I decided to use a BT-101 tube so that after adding the sleeve the OD of the tube would not be be greater than the nose cone diameter.  I had planned to use the orginal Estes tube and peel off a few layers, but the Pro series tube was difficult to peel.  Here are pics of the tubes.  I ordered the white BT 101 tube from Semroc

 

I used couplers wrapped with wax paper to add stability to the tube when laminating the sleeve.  Here's a pic before adding the sleeve.

Sleeve added:

I had to keep the ends pulled tight to keep the sleeve snug on the tube.  I borrowed this method from the TRF forum to hang the tube to cure.  Teflon release film has been applied:

After curing.  Still need to trim the ends:

 

I was expecting to have to add more than one layer to get the desired stiffness, so this CF sleeve was an experiment.  After cleaning up the tube, it feels solid but the ends are still a little flexible. Picture to come.  I am going to add two wraps of CF to increase the tube stiffness.   It surely would have been cheaper to buy a Performance Rocketry glass body tube and cut it to size, but not nearly as much fun.

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Mock up (2013-02-08 18:05:00)

Mock up: 

 

Mock-up

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Measuring for more carbon (2013-02-10 08:51:41)

I sanded the tube down with 60 grit to knock off the veil layer of FG I had applied over the carbon sleeve.  Here I am measuring for 2 wraps of CF plain weave:

More Carbon Please

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Carbon Fiber Layup Part 2 (2013-02-15 08:41:08)

Here are some pictures of the wrap process.  My 8 year old daughter took the pics while I was spreading out the epoxy, so they may be a little out of focus.

I started by liberally coating the body tube with Aeropoxy.  I used a Bondo applicator to spread the epoxy around.  I did this in the living room, because the garage was too cold for epoxy work and I didn't have enough room in the basement to move around freely while slinging epoxy.  I made sure to have plenty of coverage on the floor with newspaper over cardboard.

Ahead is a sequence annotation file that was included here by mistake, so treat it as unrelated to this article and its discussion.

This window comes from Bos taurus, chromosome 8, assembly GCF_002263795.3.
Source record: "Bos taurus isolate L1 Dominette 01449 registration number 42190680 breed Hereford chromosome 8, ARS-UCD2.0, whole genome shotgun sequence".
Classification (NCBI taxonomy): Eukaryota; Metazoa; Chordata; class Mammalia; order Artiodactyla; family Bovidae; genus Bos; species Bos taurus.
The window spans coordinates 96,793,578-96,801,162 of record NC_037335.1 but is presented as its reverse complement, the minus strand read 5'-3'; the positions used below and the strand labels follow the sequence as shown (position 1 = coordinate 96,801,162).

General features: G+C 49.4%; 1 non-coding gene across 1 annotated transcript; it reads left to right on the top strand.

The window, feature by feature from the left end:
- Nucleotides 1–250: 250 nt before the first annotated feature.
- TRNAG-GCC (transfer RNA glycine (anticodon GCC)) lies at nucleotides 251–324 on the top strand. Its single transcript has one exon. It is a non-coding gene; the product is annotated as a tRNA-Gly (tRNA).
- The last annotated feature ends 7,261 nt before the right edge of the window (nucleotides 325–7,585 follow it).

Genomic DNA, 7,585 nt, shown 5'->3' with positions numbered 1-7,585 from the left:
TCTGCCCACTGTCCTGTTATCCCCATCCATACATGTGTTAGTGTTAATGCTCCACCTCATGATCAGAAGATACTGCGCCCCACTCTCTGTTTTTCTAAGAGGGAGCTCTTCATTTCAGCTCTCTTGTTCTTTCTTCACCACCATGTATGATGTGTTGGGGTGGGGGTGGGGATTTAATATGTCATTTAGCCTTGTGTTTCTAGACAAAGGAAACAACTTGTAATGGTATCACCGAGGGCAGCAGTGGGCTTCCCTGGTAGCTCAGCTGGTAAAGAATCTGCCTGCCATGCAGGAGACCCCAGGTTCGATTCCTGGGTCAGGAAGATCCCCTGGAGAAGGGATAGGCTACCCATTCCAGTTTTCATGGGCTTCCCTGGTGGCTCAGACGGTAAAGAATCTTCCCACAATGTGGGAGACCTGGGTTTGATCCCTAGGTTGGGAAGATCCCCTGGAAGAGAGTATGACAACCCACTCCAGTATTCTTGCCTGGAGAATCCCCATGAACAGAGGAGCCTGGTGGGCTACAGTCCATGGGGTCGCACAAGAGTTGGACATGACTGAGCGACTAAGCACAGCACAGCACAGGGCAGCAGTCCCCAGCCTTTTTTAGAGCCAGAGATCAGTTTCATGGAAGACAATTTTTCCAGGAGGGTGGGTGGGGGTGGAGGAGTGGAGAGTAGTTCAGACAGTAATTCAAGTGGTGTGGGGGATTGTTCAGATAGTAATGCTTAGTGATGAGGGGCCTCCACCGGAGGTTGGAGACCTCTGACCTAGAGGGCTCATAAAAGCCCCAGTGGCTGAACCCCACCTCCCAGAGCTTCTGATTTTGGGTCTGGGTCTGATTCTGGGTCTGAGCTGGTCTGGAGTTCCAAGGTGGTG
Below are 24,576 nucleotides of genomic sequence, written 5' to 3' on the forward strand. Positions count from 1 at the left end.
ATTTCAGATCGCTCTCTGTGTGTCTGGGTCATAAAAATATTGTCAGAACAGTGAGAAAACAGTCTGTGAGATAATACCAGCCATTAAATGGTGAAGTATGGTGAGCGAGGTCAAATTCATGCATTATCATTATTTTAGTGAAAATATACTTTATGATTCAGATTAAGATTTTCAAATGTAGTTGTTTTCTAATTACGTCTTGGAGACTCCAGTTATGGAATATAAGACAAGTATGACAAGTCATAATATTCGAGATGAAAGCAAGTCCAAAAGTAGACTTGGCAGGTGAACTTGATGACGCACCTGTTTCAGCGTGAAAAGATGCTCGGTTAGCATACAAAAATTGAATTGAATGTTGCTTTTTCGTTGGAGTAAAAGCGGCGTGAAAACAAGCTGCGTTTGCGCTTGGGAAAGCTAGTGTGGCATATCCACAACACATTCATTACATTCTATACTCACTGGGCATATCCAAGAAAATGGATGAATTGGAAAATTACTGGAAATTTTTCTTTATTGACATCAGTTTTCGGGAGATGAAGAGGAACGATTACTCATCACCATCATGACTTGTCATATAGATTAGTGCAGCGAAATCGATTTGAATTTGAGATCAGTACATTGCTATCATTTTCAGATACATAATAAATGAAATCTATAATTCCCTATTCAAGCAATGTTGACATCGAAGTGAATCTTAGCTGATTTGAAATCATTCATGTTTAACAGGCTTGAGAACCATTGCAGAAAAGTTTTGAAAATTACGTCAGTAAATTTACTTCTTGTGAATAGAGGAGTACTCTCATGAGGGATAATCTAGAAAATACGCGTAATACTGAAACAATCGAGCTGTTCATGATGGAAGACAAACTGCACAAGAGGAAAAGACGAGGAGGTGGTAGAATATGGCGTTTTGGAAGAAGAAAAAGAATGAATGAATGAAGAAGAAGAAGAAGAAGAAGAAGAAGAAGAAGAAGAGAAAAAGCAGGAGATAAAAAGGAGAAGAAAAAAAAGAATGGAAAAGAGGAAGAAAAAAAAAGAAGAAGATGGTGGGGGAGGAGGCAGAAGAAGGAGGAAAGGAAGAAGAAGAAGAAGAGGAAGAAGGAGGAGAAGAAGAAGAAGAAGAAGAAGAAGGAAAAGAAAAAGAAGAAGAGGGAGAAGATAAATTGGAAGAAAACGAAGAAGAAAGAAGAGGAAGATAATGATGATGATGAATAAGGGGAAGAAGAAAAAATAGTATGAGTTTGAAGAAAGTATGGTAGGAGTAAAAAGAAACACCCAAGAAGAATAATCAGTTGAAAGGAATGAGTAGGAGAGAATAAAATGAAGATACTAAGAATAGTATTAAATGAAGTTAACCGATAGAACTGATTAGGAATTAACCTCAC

Epoxy Covered Tube

 

I also wetted out the CF weave thoroughly before placing it on the tube.  Here it is as I try to get the leading edge aligned properly on the tube.

 ... and after two times around the tube. The key was to keep the CF pulled tight and square, progressing a little at a time, using the Bondo applicator to squeegee out air bubbles and apply the epoxy.  The second time around more bubbles and wrinkles semed to pop up, and it was a little difficult to keep the CF pulled tight enough to keep the initial edge down without having a hump.

CF wrap done 2 layers

Adding a veil layer of 2 oz satin weave fiberglass:

FG Veil Layer

Finally, the teflon coated release is applied.  I squeegeed on more epoxy when applying the release as well.  After finishing, I rotated the tube every 30 minutes or so for a few hours until it started to gel, to keep the epoxy from running to one side.

Teflon Release

 Total epoxy usage for this wrap was about 100 grams.  I mixed as I went along, mixing one 25 gram batch at a time, 4 total.

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More Tube Pics (2013-02-17 14:32:51)

The CF wrap turned out pretty well.  Other than a slight hump from the overlap where the CF leading edge was put down, it looks pretty smooth and round. Nothing a little sanding won't take care of. I trimmed the overhang off the ends, but still need to do some sanding to get them flush.

 

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Sanding the tube again (2013-02-28 20:47:00)